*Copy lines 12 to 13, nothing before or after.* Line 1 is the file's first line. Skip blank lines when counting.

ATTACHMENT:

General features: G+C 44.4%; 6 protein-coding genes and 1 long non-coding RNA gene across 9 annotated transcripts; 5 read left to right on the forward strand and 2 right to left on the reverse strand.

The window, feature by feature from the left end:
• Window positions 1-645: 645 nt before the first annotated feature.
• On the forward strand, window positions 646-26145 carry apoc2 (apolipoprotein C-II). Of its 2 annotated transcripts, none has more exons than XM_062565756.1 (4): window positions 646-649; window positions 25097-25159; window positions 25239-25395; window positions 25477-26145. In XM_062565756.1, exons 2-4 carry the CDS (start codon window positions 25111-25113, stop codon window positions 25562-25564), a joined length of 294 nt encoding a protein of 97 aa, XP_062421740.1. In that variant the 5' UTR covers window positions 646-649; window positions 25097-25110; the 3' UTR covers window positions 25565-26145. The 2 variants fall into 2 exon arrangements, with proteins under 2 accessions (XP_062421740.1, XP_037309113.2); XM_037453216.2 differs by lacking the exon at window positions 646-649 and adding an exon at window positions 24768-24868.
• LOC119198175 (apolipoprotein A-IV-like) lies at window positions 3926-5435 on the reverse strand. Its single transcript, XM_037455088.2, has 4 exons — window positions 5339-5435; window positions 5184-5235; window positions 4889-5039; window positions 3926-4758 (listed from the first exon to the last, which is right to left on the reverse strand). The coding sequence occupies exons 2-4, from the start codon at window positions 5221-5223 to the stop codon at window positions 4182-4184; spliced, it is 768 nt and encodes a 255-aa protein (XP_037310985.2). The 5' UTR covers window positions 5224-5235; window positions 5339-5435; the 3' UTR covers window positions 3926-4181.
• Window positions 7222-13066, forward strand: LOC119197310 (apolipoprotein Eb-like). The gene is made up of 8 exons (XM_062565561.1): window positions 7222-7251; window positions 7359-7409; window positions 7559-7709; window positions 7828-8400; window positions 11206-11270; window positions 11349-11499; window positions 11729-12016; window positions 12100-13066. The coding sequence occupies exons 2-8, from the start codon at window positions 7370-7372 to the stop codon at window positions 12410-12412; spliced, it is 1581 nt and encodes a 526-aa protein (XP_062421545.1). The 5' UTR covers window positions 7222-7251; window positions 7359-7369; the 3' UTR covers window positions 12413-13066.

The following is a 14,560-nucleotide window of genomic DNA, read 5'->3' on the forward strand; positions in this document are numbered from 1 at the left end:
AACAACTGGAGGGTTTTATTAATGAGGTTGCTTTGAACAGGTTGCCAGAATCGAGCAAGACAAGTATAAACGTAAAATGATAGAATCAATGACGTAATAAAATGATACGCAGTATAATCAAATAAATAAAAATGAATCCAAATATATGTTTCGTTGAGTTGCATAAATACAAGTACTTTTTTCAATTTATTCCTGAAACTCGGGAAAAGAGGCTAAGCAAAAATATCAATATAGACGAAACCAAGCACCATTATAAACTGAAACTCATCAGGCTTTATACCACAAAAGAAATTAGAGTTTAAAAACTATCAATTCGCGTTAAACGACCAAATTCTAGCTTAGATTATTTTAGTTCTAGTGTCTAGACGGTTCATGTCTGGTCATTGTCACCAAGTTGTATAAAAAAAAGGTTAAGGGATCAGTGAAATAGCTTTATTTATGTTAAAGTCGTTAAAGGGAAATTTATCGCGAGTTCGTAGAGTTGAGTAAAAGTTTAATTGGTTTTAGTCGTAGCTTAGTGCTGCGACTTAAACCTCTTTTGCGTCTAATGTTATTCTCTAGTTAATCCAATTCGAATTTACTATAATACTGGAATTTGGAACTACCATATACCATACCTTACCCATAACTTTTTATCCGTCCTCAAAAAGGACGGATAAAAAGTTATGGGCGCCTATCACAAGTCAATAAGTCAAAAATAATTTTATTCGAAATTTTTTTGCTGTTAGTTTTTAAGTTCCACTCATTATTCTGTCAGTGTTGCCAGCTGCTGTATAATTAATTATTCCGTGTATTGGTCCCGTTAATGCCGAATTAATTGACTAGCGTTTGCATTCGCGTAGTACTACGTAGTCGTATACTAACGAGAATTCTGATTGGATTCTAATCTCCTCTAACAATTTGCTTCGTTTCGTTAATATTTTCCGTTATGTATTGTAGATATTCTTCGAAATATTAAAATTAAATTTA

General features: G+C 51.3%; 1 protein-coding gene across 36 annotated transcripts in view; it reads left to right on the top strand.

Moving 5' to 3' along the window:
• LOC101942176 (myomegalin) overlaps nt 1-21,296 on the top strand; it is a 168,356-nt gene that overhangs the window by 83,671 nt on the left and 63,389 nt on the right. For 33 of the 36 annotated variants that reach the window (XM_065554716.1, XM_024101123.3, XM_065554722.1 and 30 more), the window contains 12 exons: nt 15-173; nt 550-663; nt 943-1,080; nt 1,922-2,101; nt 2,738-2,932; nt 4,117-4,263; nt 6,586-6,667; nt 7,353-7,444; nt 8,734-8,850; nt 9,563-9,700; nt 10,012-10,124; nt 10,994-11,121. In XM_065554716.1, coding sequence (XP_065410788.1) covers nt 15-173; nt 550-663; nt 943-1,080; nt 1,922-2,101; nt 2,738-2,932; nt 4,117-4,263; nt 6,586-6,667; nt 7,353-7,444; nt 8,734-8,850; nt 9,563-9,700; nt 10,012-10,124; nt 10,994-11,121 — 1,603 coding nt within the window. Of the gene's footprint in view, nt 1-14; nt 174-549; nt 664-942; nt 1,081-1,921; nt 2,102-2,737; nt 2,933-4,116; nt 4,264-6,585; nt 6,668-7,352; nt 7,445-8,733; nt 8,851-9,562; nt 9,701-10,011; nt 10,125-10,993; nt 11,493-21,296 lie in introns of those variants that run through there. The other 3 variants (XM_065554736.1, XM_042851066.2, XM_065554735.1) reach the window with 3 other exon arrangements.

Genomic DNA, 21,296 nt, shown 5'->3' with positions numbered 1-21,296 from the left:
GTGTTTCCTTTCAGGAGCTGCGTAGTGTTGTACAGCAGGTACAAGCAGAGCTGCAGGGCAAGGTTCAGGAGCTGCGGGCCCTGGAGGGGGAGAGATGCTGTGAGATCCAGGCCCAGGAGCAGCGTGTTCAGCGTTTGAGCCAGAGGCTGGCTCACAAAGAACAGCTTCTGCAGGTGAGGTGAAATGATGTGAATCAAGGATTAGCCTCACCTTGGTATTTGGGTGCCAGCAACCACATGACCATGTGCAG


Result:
Genomic DNA, 21,296 nt, shown 5'->3' with positions numbered 1-21,296 from the left:
GTGTTTCCTTTCAGGAGCTGCGTAGTGTTGTACAGCAGGTACAAGCAGAGCTGCAGGGCAAGGTTCAGGAGCTGCGGGCCCTGGAGGGGGAGAGATGCTGTGAGATCCAGGCCCAGGAGCAGCGTGTTCAGCGTTTGAGCCAGAGGCTGGCTCACAAAGAACAGCTTCTGCAGGTGAGGTGAAATGATGTGAATCAAGGATTAGCCTCACCTTGGTATTTGGGTGCCAGCAACCACATGACCATGTGCAG